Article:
It’s “give and take” but they don’t seem to want to be on the giving side.
We are all Infidels and should be killed as far as they are concerned.
Never saw the point of “Draw Muhammad” day. Then again I don’t see the point of going out of one’s way to be a dick to anyone. I’m a Christian and even I was offended by all that. Many of my friends happen to be Muslim, yes, but even outside of that, this behavior was rude for ANYONE.
There is a huge difference between discussion (and critique) and heckling. Discussion and critique breeds understanding and growth. Heckling does nothing but breed contempt and entrenched positions.
This does nothing, but pander to extremists on all sides: from the paranoid Islamaphobes (both secular and religious) who believe that Western Culture must destroy Islam to save itself (never mind the fact that wiping out belief systems or worldviews has NEVER made the world better) to the Radicals who use Islam to cover a political agenda which relies on them making Muslims believe that Western Culture is inherently hostile to them and will never give them a fair shake (even though they are just as willing to bomb Mosques and violate every single fatwa just to cling to power).
The simple issue is that: can a group (Muslims in that case, but it could really be any group) be allowed to make a superseding rule?
That superseding rule in this case is “Talking bad/picturing our Prophet is an attack on us all and allows us to kill you”. Comparing that to donkeys and your wife is trolling.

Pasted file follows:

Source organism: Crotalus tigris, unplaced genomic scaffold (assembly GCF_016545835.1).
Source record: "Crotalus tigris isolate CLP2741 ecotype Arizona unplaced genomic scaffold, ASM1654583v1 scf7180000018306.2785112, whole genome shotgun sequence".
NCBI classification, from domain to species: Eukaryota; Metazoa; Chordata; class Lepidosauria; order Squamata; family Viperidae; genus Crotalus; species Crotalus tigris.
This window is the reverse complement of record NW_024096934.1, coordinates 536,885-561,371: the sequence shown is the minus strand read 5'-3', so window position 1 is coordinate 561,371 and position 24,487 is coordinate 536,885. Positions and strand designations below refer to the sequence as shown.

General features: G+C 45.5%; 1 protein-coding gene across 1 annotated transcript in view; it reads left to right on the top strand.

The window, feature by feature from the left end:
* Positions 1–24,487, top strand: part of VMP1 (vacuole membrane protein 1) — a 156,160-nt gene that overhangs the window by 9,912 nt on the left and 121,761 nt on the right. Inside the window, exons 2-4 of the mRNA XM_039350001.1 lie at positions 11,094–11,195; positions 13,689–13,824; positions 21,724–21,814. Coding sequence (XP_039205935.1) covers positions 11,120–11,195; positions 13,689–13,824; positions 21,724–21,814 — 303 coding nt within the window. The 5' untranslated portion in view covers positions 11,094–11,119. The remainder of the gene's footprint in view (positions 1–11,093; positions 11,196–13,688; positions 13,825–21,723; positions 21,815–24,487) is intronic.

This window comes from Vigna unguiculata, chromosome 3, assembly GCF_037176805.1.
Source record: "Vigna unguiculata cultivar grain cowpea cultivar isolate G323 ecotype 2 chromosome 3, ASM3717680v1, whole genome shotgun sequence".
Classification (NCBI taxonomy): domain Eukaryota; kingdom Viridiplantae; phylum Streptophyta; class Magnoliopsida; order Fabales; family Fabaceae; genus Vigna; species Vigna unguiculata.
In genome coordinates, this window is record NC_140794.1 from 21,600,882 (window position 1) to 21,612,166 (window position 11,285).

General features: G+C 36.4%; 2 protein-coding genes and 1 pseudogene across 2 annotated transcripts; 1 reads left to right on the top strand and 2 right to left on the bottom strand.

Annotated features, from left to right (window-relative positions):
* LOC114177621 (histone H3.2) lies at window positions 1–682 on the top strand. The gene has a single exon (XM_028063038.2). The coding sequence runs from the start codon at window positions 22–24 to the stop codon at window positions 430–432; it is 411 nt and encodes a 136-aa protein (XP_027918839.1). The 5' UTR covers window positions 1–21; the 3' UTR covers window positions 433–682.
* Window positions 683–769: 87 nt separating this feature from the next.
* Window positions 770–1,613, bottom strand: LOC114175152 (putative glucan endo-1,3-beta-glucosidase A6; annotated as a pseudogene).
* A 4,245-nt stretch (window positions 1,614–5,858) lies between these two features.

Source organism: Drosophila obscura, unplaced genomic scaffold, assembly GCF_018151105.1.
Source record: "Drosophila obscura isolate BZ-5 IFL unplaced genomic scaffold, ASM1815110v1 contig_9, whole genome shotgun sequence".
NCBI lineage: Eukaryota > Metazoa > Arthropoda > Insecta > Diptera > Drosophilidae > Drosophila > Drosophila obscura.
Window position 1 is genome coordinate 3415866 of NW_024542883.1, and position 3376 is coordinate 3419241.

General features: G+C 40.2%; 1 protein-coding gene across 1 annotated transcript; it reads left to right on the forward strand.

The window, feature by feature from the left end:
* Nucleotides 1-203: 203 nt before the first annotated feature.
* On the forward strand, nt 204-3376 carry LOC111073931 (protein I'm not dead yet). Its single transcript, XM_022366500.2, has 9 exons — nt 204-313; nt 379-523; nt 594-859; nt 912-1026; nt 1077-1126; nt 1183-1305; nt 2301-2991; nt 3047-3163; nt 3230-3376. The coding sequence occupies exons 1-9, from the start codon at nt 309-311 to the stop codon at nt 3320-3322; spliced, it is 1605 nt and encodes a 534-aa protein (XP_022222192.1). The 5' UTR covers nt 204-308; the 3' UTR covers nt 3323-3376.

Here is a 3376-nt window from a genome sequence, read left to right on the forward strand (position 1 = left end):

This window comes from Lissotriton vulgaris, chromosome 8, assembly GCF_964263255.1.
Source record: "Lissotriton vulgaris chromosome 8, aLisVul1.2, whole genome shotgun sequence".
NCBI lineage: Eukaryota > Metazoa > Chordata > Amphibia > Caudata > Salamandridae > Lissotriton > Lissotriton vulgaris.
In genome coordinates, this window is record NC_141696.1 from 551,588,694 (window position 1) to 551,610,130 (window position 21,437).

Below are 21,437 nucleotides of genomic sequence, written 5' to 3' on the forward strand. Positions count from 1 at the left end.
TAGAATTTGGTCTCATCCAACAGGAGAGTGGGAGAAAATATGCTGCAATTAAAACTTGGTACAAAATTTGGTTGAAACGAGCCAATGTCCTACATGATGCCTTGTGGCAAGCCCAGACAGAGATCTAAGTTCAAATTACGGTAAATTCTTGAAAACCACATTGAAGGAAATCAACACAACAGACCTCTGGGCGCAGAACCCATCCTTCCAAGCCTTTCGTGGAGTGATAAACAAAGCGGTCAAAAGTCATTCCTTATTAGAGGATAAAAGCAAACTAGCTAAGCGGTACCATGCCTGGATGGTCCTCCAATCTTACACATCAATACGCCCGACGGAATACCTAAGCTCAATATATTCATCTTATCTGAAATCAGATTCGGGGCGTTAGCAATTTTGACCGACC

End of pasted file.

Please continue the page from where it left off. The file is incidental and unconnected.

Let’s go further.
If you do NOT believe in Islam, you then automatically believe Muhammad was no prophet. But then what was he? Someone who pretends to be what he is not is a liar or a madman. We just established that if you’re not a Muslim, you then think Muhammad pretended to be what he was not, hence that you believe him to be a liar or a madman.
If you say so, you MUST die. It’s not that you are wrong: any Muslim should kill you for that. That’s where the superseding rule hits back at you. That’s also why it’s not trolling, but really making obvious the cultural issue here: should one group, the Occidental free-speech minded world, tolerate that another group makes rules that hits that free-speech rule?
I don’t. You can go and say I’m a dick, but I’ll side with Voltaire. I personally disagree with these cartoons, because I don’t see why they were any fun or witty. However, we should fight so that people keep the right to make those stupid unfunny cartoons. Our civilization depends on it.